An open network such as the internet allows anyone access and the potential to influence public opinion. However, it is the very democratic structure which often undermines the information and clarity that digital media attempt to provide. In such an open system, confusion can result from a sheer overwhelming amount of information or participants. Or, confusion can be introduced intentionally, as we saw in the contradicting videos posted regarding the recent uprisings in Syria. The transparency that the internet offers becomes overwhelming. In the political environments we discussed in Lebanon and Syria, it becomes nearly impossible to understand what is being fabricated or misrepresented and what is "true" as a result of the multiplicity of messages being sent through the channel. All we receive is noise since we can no longer know what information to trust, to suspect. By creating a medium in which anyone can transmit a message, the end result is quite simply that anyone can transmit a message, whether or not it is true. Thus, this a form of communication which idealizes its openness, democratic nature, and potential for transparency also allows for the creation of confusion. As Racière argues, the formal and the actual conception being to diverge.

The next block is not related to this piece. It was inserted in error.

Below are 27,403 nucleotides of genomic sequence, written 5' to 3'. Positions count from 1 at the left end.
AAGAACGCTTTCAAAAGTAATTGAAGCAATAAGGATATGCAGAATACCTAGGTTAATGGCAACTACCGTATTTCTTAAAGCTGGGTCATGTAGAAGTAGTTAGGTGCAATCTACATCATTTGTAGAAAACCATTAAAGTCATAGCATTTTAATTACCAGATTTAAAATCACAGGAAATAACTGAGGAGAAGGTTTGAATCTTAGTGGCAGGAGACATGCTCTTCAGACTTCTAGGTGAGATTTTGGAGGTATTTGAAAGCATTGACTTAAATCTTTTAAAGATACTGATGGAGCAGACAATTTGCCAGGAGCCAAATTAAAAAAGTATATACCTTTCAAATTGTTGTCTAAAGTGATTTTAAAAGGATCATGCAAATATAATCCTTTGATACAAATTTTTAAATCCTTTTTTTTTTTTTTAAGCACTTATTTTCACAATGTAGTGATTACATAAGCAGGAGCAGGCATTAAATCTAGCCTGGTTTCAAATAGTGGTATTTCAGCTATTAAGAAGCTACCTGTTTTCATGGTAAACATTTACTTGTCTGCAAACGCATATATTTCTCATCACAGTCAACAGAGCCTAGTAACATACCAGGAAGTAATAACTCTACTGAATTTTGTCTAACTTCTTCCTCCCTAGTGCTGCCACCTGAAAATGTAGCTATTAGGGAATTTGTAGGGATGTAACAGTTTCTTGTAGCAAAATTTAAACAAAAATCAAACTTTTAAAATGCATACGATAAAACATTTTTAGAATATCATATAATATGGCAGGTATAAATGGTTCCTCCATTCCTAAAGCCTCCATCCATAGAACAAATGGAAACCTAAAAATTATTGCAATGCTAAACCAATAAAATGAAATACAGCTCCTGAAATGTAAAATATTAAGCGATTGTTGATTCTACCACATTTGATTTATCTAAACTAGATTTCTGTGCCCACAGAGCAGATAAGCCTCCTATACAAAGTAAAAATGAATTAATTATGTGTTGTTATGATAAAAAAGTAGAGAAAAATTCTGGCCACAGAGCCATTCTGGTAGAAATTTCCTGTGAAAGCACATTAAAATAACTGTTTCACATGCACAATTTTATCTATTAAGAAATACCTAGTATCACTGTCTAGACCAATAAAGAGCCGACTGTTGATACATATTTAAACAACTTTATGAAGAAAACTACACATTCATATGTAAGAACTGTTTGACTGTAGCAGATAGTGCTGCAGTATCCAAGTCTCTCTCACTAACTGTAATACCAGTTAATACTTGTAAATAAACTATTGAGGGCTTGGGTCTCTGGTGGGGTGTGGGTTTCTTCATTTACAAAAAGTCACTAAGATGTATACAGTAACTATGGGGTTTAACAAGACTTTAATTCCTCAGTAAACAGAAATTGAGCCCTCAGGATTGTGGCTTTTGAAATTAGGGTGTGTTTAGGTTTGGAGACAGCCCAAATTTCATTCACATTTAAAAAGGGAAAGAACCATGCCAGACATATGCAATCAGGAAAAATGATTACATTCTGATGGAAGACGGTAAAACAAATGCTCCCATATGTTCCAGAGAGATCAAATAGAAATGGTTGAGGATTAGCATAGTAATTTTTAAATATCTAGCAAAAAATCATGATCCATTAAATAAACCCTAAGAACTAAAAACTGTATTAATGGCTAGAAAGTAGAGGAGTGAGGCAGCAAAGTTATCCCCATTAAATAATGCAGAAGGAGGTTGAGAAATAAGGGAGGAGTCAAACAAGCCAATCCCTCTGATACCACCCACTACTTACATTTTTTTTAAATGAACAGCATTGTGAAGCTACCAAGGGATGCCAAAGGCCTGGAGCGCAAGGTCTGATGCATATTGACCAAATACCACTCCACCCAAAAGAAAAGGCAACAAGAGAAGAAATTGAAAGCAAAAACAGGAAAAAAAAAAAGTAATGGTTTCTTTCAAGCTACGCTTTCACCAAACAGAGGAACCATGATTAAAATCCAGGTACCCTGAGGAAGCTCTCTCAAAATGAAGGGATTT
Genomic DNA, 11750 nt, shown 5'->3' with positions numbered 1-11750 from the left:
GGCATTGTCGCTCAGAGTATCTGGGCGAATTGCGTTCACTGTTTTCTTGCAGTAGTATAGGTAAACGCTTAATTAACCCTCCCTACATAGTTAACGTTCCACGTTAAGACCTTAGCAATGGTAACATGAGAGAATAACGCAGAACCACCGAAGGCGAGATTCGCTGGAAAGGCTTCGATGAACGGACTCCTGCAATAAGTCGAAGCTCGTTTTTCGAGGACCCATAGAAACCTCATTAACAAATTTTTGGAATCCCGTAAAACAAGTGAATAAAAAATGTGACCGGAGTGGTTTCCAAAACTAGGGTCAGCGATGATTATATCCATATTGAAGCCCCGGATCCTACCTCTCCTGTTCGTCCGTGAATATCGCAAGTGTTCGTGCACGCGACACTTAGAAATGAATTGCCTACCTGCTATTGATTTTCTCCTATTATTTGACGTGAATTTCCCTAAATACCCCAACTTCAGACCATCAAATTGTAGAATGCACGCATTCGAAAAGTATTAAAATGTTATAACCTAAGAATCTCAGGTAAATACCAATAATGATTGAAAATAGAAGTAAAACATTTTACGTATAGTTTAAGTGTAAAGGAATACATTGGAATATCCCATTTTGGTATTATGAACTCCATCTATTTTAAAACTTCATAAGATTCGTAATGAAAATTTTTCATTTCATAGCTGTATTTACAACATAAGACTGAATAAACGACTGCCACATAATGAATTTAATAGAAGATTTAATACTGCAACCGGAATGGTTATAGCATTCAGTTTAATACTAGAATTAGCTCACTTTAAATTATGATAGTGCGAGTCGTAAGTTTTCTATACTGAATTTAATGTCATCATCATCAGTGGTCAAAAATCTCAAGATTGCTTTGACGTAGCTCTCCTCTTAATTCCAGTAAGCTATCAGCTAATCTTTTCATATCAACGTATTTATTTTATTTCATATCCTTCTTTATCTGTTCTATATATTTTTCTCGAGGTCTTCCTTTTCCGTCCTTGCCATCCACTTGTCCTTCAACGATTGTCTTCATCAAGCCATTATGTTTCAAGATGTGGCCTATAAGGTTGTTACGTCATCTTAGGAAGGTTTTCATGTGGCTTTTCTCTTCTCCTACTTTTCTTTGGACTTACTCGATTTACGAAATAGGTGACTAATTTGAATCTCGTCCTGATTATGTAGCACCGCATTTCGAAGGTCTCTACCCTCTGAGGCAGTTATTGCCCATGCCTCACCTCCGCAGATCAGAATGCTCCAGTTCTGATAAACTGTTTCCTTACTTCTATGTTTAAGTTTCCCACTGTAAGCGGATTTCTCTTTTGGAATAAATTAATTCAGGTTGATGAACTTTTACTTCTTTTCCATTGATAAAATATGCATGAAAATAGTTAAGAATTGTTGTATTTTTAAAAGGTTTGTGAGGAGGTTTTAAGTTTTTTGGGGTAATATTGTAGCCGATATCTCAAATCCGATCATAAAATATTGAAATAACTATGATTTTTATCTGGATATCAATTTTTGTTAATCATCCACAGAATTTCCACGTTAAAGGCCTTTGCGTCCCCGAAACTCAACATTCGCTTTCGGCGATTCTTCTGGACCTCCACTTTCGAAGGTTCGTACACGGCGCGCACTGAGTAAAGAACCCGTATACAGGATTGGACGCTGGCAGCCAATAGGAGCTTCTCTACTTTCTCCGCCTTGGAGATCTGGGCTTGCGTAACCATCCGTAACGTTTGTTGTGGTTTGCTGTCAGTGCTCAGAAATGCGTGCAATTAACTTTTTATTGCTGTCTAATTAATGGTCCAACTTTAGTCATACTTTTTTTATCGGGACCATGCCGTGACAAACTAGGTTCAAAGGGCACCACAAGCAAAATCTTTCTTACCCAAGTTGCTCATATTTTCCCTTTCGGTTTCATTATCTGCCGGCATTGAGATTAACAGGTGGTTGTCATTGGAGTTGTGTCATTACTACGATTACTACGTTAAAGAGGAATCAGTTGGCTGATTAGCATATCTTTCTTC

In an open network there is the constant potential for chaos, whether it be a a political system, a virtual network such as the internet, or even a public space. Our own flash mobs on Monday night create a similar type of confusion in a public space. A flash mob can be seen as an overload of an open system in its own right. By transforming a public space with a large gathering such as a flash mob, you introduce chaos into the system. The unexplainable nature of flash mobs, like lulz which motivate the mass actions of anonymous online communities such as 4chan, jam the traditional channels of understanding. It becomes difficult for onlookers to find an explanation for a flash mob, and importantly, as one of our mobs showed, separate a political demonstration from entertainment. While any public gathering of people seems to be inherently political to observers, the flash mob plays with that perception and as a result confuses the public space, even accidentally. Thus we sometimes find that it is hard for us to figure out not only what is true versus what is fabricated but also what is political and what is merely for fun.